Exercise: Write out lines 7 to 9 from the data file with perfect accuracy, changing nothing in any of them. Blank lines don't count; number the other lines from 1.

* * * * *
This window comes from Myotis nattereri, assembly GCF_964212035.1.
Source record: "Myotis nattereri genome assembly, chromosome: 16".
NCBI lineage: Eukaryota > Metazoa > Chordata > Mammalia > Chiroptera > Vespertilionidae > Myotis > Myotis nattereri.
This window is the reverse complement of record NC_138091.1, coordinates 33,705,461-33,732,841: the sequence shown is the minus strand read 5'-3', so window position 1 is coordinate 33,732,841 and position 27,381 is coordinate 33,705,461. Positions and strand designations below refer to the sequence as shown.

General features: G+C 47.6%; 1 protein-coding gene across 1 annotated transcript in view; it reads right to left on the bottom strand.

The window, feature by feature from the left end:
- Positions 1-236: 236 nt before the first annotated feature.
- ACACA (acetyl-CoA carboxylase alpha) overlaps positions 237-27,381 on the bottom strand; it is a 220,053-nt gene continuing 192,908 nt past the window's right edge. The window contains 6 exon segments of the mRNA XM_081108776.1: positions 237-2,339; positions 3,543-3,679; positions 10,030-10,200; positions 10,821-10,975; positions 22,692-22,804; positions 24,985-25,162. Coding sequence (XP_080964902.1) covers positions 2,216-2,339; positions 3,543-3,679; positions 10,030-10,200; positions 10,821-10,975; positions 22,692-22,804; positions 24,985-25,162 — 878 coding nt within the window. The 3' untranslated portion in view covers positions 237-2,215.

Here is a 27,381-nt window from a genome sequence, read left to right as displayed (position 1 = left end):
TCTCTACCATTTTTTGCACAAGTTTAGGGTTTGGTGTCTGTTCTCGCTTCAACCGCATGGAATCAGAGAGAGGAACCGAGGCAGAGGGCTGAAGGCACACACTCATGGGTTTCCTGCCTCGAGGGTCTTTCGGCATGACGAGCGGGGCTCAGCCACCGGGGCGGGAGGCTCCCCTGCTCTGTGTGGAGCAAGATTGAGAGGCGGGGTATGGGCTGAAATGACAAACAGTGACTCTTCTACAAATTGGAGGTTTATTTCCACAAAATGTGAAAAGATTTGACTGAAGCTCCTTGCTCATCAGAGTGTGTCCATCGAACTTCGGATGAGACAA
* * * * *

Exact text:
- Positions 1-236: 236 nt before the first annotated feature.
- ACACA (acetyl-CoA carboxylase alpha) overlaps positions 237-27,381 on the bottom strand; it is a 220,053-nt gene continuing 192,908 nt past the window's right edge. The window contains 6 exon segments of the mRNA XM_081108776.1: positions 237-2,339; positions 3,543-3,679; positions 10,030-10,200; positions 10,821-10,975; positions 22,692-22,804; positions 24,985-25,162. Coding sequence (XP_080964902.1) covers positions 2,216-2,339; positions 3,543-3,679; positions 10,030-10,200; positions 10,821-10,975; positions 22,692-22,804; positions 24,985-25,162 — 878 coding nt within the window. The 3' untranslated portion in view covers positions 237-2,215.

Here is a 27,381-nt window from a genome sequence, read left to right as displayed (position 1 = left end):